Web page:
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Dads Along The Nile

By Harald Breiding-Buss

Arabs and Westerners don’t really seem to understand each other. But as far as love of our children goes, we still live on the same planet, reports Harald Breiding-Buss

Admit it – when you think of Arab men you think of insensitive patriarchs who wouldn’t go near a baby if their life depended on it, because that’s strictly women’s work.

You think of the guys that make their women go veiled so as to not stir their insatiable lusts and wake the devil in them.

When they come home they tie their camel up outside and beat the kids up for talking back to their father.

Well, in an age where the myths about men as uncaring brutes go out the window by the dozens all over the world, not even those desert toughies are safe from being suspected of being softies at heart.

In a study conducted by Cairo gender specialist Soumaya Ibrahim, interviewing 101 males and females in urban and rural Egyptian locations, the traits men attributed to fatherhood most often were compassion, love, kindness and generosity! Females agreed entirely,and added ‘spiritual bondage’ to the top of their hitlist, something that ranked much further down with the men.

“There were numerous examples of what fathers were doing to show this compassion”, says Soumaya Ibrahim.

“One of them, for example, I remember was an Upper Egyptian father, who was a lawyer and who used to leave his work every morning at the same time to go to the nursery of his little daughter to put her to sleep there, as no one else was able to do that” Men from Upper Egypt are normally considered particularly traditional and religious, and remote to their children.

‘Financial fulfillment of needs’ was much more often mentioned by mothers than by fathers. But while gender divisions may break down in Egypt, too, social pressure remains strong to perform according to certain traditions.

Egyptian dads stay away from washing or bathing their young children due to a strong social taboo. Being present at the birth is also discouraged.

Tradition has it that, in fact, a father should sleep somewhere else if the birth is imminent. But: “There seems to be a certain bond between father and child, which does not necessarily entail performing regular duties.” observes Soumaya.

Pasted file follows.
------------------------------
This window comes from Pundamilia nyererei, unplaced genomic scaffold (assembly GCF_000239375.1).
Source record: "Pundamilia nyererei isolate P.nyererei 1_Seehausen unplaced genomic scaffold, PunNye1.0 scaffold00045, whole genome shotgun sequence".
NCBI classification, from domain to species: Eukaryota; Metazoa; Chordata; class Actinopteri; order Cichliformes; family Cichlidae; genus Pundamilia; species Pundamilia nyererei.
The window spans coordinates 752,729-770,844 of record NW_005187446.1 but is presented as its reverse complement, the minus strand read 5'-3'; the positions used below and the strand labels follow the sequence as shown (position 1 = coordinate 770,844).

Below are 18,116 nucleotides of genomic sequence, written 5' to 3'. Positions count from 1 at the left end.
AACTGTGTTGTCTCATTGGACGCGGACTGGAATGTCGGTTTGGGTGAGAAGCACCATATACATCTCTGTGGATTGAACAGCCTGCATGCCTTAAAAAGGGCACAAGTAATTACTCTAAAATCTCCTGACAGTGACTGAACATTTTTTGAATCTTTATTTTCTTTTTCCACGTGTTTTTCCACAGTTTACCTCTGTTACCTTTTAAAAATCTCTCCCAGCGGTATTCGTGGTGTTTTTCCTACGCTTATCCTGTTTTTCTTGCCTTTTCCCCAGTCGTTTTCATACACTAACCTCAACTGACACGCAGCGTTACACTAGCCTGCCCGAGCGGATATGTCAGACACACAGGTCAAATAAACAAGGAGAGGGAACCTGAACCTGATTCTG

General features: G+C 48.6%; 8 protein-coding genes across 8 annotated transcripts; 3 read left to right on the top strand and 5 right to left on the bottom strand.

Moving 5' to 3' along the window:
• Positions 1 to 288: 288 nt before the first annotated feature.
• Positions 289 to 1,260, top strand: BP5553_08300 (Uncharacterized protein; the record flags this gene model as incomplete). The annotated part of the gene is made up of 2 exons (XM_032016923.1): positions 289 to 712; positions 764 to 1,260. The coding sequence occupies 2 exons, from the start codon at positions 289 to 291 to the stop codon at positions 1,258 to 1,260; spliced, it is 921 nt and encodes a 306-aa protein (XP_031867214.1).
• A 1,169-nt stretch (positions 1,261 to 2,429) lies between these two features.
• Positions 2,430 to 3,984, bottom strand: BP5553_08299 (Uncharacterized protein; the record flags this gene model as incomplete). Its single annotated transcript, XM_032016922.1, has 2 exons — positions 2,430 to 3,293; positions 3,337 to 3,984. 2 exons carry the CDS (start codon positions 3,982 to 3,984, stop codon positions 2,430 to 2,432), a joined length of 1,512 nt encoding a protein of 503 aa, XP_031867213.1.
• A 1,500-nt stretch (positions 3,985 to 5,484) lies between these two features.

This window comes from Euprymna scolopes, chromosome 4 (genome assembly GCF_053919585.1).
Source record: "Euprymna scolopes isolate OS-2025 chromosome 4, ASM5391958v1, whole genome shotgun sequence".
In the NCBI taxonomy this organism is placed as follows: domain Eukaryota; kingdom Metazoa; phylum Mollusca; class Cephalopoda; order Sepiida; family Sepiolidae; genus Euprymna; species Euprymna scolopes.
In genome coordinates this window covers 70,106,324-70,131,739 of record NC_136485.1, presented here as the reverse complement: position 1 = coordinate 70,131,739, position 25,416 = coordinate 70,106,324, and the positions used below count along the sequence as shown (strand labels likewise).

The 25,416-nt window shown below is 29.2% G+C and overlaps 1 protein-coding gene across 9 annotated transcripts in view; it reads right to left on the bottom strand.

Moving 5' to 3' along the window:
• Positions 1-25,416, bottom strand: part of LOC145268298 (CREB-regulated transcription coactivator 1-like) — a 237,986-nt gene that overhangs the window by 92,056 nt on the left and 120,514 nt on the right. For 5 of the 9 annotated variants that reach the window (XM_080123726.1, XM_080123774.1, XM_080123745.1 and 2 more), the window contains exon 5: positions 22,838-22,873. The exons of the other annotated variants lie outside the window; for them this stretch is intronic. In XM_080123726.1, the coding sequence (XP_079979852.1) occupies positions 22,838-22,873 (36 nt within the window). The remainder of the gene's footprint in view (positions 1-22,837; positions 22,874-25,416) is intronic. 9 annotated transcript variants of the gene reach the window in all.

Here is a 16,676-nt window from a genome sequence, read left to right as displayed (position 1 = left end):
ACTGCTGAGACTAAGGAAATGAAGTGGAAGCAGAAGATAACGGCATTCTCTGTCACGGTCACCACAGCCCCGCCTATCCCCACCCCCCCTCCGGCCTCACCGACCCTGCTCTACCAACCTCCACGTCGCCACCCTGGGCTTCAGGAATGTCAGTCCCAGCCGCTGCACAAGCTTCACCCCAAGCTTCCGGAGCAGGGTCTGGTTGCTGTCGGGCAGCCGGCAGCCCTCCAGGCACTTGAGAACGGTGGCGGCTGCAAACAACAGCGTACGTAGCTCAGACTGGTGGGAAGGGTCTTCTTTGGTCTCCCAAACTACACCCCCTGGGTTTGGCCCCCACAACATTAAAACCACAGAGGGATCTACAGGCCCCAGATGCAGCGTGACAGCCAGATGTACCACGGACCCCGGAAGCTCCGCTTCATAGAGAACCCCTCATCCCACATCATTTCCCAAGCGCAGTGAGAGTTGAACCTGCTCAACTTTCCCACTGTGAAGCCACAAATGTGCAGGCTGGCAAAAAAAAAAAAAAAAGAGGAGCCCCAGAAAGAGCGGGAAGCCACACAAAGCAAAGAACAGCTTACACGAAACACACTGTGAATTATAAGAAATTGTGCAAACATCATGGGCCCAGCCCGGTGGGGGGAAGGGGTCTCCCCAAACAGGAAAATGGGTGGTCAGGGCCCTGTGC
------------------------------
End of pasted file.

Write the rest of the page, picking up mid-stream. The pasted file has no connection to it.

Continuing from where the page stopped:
And, as far as the birth is concerned, in Egypt as elsewhere babies are mostly born in hospitals, without the need for dad to move out.

After outings and spending leisure time with their children, punishment is the parental activity fathers engage most often in, according to this study.

Traditionally, fathers also select the name of their newborns, especially if they are male and if they are the firstborns. The study found that the practice of name giving for a particular child was predictive of how involved the father will later be in the child’s life.

If he refrained from any role in the name giving he would not be very involved later. If he took sole responsibility, he would become an authoritarian figure. If both parents decided together, there would be more sharing later on in the child’s life.

Things were more relaxed in the country than in the big cities.

While the researchers observed that there was little difference in what respondents thought was most important about fatherhood, children spent decidedly more time with their dads in the under-industrialised Egyptian countryside, which is as close to primieval society as you can get these days.

Children roam around more freely and with much less individual supervision than a city slicker would be, comfortable with.

“This was specially true, when I posed the question if fathers are, involved in taking their children out.”, reports Soumaya Ibrahim.

“This issue was not understood at all by the villagers, since it turned out village life does not need someone to take children out.They simply roam around in the village visiting their friends and relatives and this at quite a young age.”

Neither was men caring for sick or injured children as much a problem for Egyptians as research says it is for Western families.

In the countryside “it is [considered] a moral and religious duty to look after any one in need, be it their own child or their neighbour’s.

In case of emergencies or accidents for example, men would not hesitate offering their help regardless of whose child it is.” But Soumaya discovered similar attitudes even in the cities.

“I was also amazed to find that there are quite a number of fathers, who live in the city and who are employed and still take sick leave for their children (out of their annual leave), to stay with children, if their mothers have used up their leave allowances or cannot for any reason remain home.” she says.

Egypt, too, has its own brand of research about children who grow up without a father, giving another indication that fathers can’t be quite the distant authoritarians they are believed to be.

Having no live-in father results in less self-respect and compassion in both, boys and girls, according to local studies.

Negative effects are most likely if a father is not present during early childhood, says one Egyptian study.

While feelings about the perceived unpredictability and ruthlessness of Arab Muslims are once again growing in the West after the attacks on the US, fathers here as everywhere carry on raising their children as best as they know, with love, compassion and feelings not too different from any Western father.

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